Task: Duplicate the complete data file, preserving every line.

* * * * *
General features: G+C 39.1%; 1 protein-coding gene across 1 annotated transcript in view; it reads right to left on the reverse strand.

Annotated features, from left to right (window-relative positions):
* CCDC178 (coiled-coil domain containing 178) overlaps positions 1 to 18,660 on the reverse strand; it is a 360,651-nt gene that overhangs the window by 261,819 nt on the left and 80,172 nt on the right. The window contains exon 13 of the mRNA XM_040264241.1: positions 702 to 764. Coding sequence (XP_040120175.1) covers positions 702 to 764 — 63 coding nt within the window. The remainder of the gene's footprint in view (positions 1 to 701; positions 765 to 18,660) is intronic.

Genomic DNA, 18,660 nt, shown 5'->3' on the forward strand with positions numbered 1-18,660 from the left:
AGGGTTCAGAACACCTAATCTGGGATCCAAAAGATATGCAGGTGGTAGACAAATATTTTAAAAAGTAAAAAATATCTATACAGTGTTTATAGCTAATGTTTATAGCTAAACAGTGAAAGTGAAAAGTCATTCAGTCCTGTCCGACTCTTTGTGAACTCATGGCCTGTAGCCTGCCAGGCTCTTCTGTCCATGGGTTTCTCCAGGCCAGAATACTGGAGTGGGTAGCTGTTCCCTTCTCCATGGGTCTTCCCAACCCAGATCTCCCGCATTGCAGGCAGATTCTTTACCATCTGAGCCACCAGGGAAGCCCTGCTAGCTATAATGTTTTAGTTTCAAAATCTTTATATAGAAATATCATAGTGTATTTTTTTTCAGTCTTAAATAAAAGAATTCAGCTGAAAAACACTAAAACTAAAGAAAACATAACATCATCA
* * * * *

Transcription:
General features: G+C 39.1%; 1 protein-coding gene across 1 annotated transcript in view; it reads right to left on the reverse strand.

Annotated features, from left to right (window-relative positions):
* CCDC178 (coiled-coil domain containing 178) overlaps positions 1 to 18,660 on the reverse strand; it is a 360,651-nt gene that overhangs the window by 261,819 nt on the left and 80,172 nt on the right. The window contains exon 13 of the mRNA XM_040264241.1: positions 702 to 764. Coding sequence (XP_040120175.1) covers positions 702 to 764 — 63 coding nt within the window. The remainder of the gene's footprint in view (positions 1 to 701; positions 765 to 18,660) is intronic.

Genomic DNA, 18,660 nt, shown 5'->3' on the forward strand with positions numbered 1-18,660 from the left:
AGGGTTCAGAACACCTAATCTGGGATCCAAAAGATATGCAGGTGGTAGACAAATATTTTAAAAAGTAAAAAATATCTATACAGTGTTTATAGCTAATGTTTATAGCTAAACAGTGAAAGTGAAAAGTCATTCAGTCCTGTCCGACTCTTTGTGAACTCATGGCCTGTAGCCTGCCAGGCTCTTCTGTCCATGGGTTTCTCCAGGCCAGAATACTGGAGTGGGTAGCTGTTCCCTTCTCCATGGGTCTTCCCAACCCAGATCTCCCGCATTGCAGGCAGATTCTTTACCATCTGAGCCACCAGGGAAGCCCTGCTAGCTATAATGTTTTAGTTTCAAAATCTTTATATAGAAATATCATAGTGTATTTTTTTTCAGTCTTAAATAAAAGAATTCAGCTGAAAAACACTAAAACTAAAGAAAACATAACATCATCA